[Setting: Sephora, in front of the perfume shelf]
Girl A: [GASP] Oh my god!! Guerlain Shalimar! Smell it! Smell the bergamot? Iris? It’s supposed to have a vanilla base. Oh my god I’m in love! I have to get this!
Girl B: [Waves perfume strip around and looks like she’s about to puke] What does bergamot even smell like? I’ve never smelled bergamot my entire life. Or iris. You know some flowers don’t even have scents? And just so you know, this is $130.
In the above situation, which happens quite often in my life, I’m usually Girl B. And at this point in the conversation, I’m usually doing one of two things:
- Passing out from having sniffed too much alcohol (and supposedly, the scent of bergamot, iris and vanilla)
- Desperately looking for coffee beans, which I’ve never spotted even once at Sephora, for the millions of times I’ve been there (and bought nothing)
I thus realized a long time ago that my sense of smell, while isn’t underdeveloped per se, isn’t one of my greatest strengths. That’s why when I came to U of T, I was pleasantly shocked by how easily distracted by bad odours I am. After all, you’d think that if someone is not blessed with the ability to appreciate the finer side of scents, the bad ones would spare him or her also. But evidently, that’s not the case.
Oh gosh, where should I start?
1. Cigarette Smoke
Now, I’m not here to preach to all you smokers out there about how smoking can cause bad, bad chemicals to immobilize the cilia in your respiratory tract and thus prevent the mucous containing pathogens and other bad, bad stuff you’ve innocently inhaled into your lungs from being efficiently expelled out of your body, causing you to eventually die from lung cancer or something equally glorious. Rather, I’m here to tell you–and this is for your own good–that after a cig or two, you smell nasty. This especially gets to me during the winter months, when students cannot survive a two-hour long lecture without a cigarette. When the break is over, they come back from smoking outside, and carry with them a stagnant odour that is especially enhanced by the cold winter air, which always ends up making me gag.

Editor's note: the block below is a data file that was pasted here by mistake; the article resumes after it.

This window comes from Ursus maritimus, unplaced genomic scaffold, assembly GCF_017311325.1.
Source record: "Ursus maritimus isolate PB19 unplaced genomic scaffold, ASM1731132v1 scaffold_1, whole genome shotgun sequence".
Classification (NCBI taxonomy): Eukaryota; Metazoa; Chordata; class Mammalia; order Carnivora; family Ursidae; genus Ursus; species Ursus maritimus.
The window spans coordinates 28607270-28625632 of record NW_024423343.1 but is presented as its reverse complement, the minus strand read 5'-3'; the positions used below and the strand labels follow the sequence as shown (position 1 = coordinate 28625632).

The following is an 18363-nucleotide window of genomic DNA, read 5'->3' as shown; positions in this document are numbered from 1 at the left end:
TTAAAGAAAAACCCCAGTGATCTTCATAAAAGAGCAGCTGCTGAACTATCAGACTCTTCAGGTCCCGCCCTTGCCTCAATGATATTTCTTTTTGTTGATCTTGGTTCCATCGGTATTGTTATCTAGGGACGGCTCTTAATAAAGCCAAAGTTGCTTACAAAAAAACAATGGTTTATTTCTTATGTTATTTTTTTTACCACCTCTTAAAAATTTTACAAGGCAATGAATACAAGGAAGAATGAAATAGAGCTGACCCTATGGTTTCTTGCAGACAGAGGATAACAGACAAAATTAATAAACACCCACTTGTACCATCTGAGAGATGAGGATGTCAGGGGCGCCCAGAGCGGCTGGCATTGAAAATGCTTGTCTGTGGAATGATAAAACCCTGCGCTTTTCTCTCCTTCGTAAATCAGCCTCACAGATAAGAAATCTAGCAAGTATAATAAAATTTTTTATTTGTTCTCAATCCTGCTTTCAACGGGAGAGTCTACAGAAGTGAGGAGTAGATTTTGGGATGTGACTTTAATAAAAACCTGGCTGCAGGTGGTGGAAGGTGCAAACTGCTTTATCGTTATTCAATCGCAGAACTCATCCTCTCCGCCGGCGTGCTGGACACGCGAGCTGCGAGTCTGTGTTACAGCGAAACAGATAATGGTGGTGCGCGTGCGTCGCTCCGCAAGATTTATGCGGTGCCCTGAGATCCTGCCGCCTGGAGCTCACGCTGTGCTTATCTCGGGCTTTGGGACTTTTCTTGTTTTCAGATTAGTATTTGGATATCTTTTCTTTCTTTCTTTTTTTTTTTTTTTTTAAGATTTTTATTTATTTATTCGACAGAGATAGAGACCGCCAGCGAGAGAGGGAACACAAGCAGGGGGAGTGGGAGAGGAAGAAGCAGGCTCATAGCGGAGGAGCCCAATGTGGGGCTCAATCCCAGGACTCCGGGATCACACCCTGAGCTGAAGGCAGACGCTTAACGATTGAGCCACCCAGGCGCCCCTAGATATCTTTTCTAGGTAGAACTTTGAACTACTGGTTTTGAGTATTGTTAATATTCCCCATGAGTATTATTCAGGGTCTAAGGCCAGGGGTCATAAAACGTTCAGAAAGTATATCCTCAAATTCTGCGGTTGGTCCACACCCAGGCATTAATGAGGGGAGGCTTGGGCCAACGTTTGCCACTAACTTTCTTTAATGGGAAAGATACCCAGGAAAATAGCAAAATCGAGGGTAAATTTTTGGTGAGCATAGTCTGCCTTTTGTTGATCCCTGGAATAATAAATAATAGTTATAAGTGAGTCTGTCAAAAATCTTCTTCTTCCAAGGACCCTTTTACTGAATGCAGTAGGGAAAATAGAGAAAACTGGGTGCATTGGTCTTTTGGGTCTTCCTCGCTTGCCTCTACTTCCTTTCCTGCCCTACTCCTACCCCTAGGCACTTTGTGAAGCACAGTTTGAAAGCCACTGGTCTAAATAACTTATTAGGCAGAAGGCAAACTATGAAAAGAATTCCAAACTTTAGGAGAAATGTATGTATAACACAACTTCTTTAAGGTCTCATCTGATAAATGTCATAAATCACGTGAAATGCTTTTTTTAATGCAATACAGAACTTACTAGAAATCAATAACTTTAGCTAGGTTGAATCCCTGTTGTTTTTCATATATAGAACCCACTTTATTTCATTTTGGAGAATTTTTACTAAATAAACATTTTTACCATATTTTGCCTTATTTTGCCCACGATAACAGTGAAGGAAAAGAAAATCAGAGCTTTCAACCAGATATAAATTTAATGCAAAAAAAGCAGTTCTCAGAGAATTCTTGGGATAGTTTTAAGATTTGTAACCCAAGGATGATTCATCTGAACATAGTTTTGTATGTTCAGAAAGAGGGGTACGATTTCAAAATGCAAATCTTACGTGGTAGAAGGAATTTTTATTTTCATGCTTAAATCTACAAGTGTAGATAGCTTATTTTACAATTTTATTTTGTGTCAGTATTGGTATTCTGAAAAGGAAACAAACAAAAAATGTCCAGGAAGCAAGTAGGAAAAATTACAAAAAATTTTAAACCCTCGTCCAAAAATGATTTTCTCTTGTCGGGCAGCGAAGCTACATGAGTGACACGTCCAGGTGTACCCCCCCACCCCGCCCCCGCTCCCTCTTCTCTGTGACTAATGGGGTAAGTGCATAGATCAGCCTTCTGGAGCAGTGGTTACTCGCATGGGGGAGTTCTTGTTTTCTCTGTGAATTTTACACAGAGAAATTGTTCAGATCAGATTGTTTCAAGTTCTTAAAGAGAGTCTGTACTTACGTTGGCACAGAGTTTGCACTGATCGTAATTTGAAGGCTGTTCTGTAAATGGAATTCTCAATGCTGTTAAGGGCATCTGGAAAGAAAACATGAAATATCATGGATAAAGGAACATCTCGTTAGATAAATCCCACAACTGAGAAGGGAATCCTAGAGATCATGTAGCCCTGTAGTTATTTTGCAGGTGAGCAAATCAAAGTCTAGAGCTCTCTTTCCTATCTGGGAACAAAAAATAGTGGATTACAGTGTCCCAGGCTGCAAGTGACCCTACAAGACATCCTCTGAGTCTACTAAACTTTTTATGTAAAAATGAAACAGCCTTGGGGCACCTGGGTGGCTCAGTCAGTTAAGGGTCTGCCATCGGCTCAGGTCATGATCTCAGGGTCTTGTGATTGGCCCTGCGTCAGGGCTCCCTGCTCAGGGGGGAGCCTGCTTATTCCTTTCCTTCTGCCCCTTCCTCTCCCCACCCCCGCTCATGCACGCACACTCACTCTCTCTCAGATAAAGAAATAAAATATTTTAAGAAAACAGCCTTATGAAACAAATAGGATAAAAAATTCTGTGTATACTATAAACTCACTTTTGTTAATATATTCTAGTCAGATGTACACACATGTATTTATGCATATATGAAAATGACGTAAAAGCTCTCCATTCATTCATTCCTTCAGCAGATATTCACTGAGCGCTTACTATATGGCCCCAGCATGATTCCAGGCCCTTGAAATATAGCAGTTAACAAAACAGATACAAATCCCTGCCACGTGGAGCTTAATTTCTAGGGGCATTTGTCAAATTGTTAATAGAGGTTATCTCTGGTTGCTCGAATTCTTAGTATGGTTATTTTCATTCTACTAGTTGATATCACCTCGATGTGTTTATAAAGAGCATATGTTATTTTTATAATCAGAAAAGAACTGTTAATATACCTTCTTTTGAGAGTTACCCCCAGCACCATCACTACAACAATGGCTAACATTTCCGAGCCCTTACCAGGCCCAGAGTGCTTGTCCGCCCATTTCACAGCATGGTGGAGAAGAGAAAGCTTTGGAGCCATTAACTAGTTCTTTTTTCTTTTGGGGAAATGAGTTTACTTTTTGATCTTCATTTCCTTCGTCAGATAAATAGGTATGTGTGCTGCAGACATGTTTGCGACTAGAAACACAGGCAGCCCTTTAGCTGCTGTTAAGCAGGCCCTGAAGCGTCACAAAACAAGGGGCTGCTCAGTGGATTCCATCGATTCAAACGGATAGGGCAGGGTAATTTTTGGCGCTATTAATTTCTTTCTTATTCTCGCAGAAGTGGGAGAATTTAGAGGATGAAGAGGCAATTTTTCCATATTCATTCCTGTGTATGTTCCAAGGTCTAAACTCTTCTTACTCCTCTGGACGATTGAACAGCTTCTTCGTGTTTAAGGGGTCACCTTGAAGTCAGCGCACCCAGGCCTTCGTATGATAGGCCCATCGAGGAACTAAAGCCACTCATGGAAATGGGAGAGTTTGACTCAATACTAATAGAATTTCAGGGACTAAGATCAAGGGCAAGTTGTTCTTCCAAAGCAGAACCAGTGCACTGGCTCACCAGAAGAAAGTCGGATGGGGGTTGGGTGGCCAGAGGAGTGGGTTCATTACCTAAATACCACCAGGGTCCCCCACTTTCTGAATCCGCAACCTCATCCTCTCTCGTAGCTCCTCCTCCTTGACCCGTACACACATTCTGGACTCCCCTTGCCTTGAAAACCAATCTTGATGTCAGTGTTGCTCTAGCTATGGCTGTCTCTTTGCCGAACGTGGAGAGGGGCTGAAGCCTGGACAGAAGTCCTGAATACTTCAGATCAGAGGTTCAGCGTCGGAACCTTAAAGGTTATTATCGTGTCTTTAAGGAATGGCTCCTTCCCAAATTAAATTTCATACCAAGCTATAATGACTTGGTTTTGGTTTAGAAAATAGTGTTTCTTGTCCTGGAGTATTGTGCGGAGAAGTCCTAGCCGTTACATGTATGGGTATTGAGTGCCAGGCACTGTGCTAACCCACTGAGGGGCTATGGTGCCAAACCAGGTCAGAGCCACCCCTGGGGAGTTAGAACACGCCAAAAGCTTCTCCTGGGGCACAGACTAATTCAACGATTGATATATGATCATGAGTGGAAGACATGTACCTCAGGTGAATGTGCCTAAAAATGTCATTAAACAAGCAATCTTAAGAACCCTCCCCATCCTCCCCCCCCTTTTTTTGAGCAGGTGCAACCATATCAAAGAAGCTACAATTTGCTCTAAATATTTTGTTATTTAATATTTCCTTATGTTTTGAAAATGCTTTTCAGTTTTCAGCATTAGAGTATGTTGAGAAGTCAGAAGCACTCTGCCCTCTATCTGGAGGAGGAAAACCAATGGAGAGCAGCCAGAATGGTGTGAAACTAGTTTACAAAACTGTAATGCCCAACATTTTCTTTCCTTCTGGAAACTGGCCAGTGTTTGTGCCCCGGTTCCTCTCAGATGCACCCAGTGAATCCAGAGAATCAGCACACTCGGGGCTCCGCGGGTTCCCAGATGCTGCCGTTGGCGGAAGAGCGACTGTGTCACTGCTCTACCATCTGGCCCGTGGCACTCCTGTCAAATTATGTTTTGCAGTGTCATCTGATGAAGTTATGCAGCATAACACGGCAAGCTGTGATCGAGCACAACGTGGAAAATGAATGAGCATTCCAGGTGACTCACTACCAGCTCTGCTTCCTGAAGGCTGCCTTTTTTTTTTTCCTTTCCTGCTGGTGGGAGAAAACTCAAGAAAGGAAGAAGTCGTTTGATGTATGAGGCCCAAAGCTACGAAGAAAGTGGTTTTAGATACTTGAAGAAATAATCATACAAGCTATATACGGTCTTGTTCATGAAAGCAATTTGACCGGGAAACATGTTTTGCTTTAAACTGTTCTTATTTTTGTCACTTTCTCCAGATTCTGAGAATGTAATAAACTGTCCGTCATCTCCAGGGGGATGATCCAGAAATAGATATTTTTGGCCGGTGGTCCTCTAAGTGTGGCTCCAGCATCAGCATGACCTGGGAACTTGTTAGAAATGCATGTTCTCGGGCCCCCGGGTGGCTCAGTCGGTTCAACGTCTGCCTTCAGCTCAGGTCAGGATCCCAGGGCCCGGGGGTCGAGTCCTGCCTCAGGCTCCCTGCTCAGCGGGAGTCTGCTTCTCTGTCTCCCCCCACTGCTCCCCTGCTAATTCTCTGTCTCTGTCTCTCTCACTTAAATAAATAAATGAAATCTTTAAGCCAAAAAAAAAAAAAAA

2. Your Mom’s Cooking
We all like our homemade stir fries and samosas and pitas and spaghetti and whatnot, and I have nothing against people who EAT, but when you do eat, it should at least take place at a proper time in a proper space. Like, breakfast time, lunch time, or dinner time, not During-Class-Time, or Randomly-While-I’m-Studying-Time. To illustrate, the microwave in Robarts is placed next to the cafe for a reason–they assume that after you heat your food, you take it to the cafe to eat, not to the 3rd floor study room after a grand homecoming. Personally, whenever I’m stressed out, I tend to feel nauseous enough as is. So when I’m cramming for a test, having to watch the girl sitting across the table from me gorging down kung pow chicken from a plastic lunchbox, with steam escaping, sauces running and chopsticks flying, is just too much (and I’m Chinese). You may think that it smells and tastes heavenly because of your hunger, but trust me, for the rest of us, it’s truly an appetite killer.
The same thing goes for eating cooked food during lectures. Often, because of the lack of microwaves in lecture halls (thank GOD), these foods are often consumed cold. And these do not fare well with Noam Chomsky, Marxism or cell migration.
3. Manly B.O.
When I was in first year, for my third BIO150 term test, I sat behind someone with extremely bad B.O. I almost couldn’t breathe, and I honestly think that was the reason I didn’t do as well on it as I had hoped I would (or maybe I’m just bitter towards his bodily pungency). Whether you are a guy or girl, please take good care of yourself and maintain personal hygiene–you’ll make friends more easily, and your TA might actually agree to give you that extra 2% you’ve been fighting for since the day you were born.
4. Stud Cologne and Similar Expensive Terrors
Do you ever catch those “whiffs” from guys walking past you, strutting down the street acting like they are True Studs? It’s like someone suffocating me with a Stud Pillow, and oddly enough, somehow they always smell the same (sometimes I question whether Axe is to blame). I personally think that a moderate amount of cologne can be very sexy on a guy, but when your scent has a radius of five miles, it’s time to tone it down.
The same applies for girls. The purpose of wearing perfume isn’t actually to mask any bodily scents, but rather, to act as a fragrance accent that makes you feel good about yourself. When applied, perfume reacts upon contact with your skin and releases a fragrance that’s unique to your skin. The key is to spray where the scent could be easily released, such as your pulse points, not twenty sprays from head to toe so that you end up enveloping yourself in a halo of Chanel No.5 and thus become virtually untouchable.
Also, please keep in mind that some people are very allergic to perfume and it’s best not to spray in public.
5. Feet Power
When you decide to take off your shoes while studying, please be considerate of anyone sitting around you, because feet are, after all, feet, and I know of very few people whose feet do not stink.
Just to finish things off, I’ve decided to include a list of my favourite scents, many of which I’ve been loyal to for a number of years now. I’m a floral girl, and here are my top 5:
- Kenzo: L’eauParKenzo
- DKNY: Be Delicious (The original)
- D&G: Light Blue
- Chanel: CHANCE Eau Fraîche
- Philosophy: Falling In Love